Potentially Inappropriate Prescribing among Elderly Patients at a Primary Care Clinic in Oman

  • Said Al-Busaidi
  • Ayman Al-Kharusi
  • Mustafa Al-Hinai
  • Ibrahim Al-Zakwani
  • Fatma Al-Ghafri
  • Syed Rizvi
  • Khalid Al BalushiEmail author


Drug prescribing to the elderly increases the risk of potential adverse drug reactions as well as potentially inappropriate medications. The goal of this study was to describe drug prescribing patterns in elderly patients and to measure the prevalence of potentially inappropriate medications using updated Beers’ criteria and the STOPP criteria. This was a retrospective cross-sectional study for all patients aged ≥65 years who attended regularly a primary care clinic at Sultan Qaboos University Hospital in Oman. Data of 377 patients were analyzed using the software Statistical Package for Social Sciences version 23.0 (SPSS™, Chicago, IL, USA). Using Beers criteria, the prevalence of potentially inappropriate medications was 12.7% as 48 patients had at least one potentially inappropriate medication. Beers criteria revealed a statistical association between the occurrence of potentially inappropriate medications with polypharmacy (p < 0.001), with female gender (p = 0.002) and with asthma as a comorbidity (p = 0.020). STOPP criteria showed that the prevalence of potentially inappropriate medications was 17.2% as 65 patients had at least one potentially inappropriate medication. STOPP criteria revealed a statistical association between the occurrence of potentially inappropriate medications and osteoarthritis as a comorbidity (p = 0.032). The study revealed moderate prevalence of potentially inappropriate medications prescribing in elderly patients which was mainly associated with polypharmacy and female gender. Safe prescribing practices in the elderly requires increasing the awareness of healthcare providers and efficiently reporting drug-related problems.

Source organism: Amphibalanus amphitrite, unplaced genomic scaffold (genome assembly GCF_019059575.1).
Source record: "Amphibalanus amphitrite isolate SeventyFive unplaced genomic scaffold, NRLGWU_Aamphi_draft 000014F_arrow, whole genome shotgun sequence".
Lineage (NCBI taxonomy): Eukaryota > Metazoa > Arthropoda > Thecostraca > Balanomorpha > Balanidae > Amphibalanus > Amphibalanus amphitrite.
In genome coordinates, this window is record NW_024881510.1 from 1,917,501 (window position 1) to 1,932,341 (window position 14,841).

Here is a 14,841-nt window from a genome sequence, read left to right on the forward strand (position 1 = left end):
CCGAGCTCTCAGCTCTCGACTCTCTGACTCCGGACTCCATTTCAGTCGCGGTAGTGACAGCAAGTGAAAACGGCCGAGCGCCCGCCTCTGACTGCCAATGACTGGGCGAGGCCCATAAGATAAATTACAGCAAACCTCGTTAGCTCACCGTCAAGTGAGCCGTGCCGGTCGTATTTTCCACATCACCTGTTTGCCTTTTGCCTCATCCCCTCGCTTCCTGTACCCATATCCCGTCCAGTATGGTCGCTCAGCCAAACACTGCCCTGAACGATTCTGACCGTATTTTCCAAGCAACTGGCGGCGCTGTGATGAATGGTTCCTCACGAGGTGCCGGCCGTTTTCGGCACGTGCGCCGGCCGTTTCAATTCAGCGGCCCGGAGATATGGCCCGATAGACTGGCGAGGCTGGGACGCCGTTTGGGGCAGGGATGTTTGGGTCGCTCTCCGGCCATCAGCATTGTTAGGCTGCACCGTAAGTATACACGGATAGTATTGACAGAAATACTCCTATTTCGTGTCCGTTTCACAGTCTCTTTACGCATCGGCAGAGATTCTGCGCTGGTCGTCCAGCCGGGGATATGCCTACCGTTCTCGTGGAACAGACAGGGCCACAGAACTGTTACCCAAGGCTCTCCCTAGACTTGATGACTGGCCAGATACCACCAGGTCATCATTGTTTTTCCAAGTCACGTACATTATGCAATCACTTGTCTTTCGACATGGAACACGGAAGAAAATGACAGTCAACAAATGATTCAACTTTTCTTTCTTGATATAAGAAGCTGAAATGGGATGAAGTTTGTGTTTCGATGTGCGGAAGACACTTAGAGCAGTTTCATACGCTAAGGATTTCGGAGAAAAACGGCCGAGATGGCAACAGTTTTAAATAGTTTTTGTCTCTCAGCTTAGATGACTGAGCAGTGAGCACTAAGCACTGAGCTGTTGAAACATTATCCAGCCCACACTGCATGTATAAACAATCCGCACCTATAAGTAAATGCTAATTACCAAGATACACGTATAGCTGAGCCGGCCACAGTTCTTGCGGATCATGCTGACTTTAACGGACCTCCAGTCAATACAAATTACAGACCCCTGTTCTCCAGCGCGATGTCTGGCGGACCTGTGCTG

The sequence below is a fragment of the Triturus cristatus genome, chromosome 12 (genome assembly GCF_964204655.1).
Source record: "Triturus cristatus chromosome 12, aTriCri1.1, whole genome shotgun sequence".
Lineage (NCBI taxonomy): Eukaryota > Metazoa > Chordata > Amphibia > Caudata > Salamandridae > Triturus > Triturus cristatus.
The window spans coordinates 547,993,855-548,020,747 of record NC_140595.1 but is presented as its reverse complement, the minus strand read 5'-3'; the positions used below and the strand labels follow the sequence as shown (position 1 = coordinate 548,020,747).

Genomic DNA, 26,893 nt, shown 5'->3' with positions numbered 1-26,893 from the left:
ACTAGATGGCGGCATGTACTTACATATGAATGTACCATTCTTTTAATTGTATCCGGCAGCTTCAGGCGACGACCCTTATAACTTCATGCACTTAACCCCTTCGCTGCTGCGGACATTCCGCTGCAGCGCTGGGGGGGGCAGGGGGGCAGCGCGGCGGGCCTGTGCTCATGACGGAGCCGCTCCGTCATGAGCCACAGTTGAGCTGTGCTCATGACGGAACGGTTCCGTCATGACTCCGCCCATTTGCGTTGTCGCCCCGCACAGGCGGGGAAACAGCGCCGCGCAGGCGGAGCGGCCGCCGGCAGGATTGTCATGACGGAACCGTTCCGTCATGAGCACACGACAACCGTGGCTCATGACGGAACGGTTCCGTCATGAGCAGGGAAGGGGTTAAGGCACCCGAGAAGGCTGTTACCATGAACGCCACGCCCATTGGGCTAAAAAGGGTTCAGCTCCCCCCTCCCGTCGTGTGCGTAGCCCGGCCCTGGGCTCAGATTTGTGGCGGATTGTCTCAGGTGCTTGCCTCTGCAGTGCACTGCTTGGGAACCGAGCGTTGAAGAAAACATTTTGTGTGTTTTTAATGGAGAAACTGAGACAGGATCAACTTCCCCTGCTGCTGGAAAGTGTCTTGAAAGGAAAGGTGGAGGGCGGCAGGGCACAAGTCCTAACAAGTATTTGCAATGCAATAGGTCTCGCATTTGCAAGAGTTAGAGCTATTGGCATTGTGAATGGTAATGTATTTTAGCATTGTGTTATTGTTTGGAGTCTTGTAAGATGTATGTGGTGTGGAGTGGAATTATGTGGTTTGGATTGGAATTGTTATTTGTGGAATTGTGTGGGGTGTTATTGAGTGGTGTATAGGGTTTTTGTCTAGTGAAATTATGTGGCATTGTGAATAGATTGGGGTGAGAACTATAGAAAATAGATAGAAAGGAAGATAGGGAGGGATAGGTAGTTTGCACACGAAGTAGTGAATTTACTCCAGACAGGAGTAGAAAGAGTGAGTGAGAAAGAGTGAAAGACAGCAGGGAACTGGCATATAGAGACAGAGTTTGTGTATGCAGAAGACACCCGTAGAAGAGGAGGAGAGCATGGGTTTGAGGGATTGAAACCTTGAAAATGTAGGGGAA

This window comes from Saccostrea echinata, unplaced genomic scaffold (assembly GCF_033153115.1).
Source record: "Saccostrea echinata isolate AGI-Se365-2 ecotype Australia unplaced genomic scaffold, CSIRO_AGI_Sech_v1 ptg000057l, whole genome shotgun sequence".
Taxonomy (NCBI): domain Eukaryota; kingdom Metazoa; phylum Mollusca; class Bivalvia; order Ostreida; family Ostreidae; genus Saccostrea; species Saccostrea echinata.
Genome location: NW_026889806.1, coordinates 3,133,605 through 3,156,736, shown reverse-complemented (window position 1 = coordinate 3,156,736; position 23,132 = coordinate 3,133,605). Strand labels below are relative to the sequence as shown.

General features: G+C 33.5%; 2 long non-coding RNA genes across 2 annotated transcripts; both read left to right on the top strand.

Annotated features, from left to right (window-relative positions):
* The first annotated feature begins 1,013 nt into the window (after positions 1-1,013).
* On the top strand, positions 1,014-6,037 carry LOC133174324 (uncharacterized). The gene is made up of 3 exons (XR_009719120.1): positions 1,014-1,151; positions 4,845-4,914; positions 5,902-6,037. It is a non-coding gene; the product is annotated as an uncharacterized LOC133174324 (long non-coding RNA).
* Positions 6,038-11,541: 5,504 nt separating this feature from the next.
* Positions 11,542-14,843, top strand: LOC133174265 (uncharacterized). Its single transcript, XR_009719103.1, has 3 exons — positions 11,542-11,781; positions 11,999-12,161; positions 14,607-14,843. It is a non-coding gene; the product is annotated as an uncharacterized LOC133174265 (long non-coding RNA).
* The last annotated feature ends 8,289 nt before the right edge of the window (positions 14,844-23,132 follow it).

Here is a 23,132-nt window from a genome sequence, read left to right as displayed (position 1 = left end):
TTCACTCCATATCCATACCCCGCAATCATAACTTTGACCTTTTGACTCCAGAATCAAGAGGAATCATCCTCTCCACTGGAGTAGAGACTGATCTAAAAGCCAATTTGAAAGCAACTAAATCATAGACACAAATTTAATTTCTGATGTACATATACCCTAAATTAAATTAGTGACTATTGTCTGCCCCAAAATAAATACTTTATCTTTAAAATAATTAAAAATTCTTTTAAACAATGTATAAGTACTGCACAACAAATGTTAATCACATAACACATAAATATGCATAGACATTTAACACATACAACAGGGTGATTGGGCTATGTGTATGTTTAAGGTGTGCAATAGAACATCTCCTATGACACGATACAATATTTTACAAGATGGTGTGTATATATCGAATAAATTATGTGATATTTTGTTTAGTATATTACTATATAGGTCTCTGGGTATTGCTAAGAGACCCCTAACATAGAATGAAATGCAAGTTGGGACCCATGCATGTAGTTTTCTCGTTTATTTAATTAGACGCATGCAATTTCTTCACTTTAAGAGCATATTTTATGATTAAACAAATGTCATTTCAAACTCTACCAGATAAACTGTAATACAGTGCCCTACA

Elderly Prescribing pattern Beers criteria STOPP criteria 


Compliance with Ethical Standards

Conflict of Interest



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© Springer Science+Business Media, LLC, part of Springer Nature 2019

Authors and Affiliations

  1. 1.College of Medicine and Health SciencesSultan Qaboos UniversityAl-KhodhOman
  2. 2.Department of Family Medicine & Public HealthSultan Qaboos University HospitalAl-KhodhOman
  3. 3.Department of Pharmacology and Clinical Pharmacy, College of Medicine & Health SciencesSultan Qaboos UniversityAl-KhodSultanate of Oman
  4. 4.Department of PathologySultan Qaboos UniversityAl-KhodhOman

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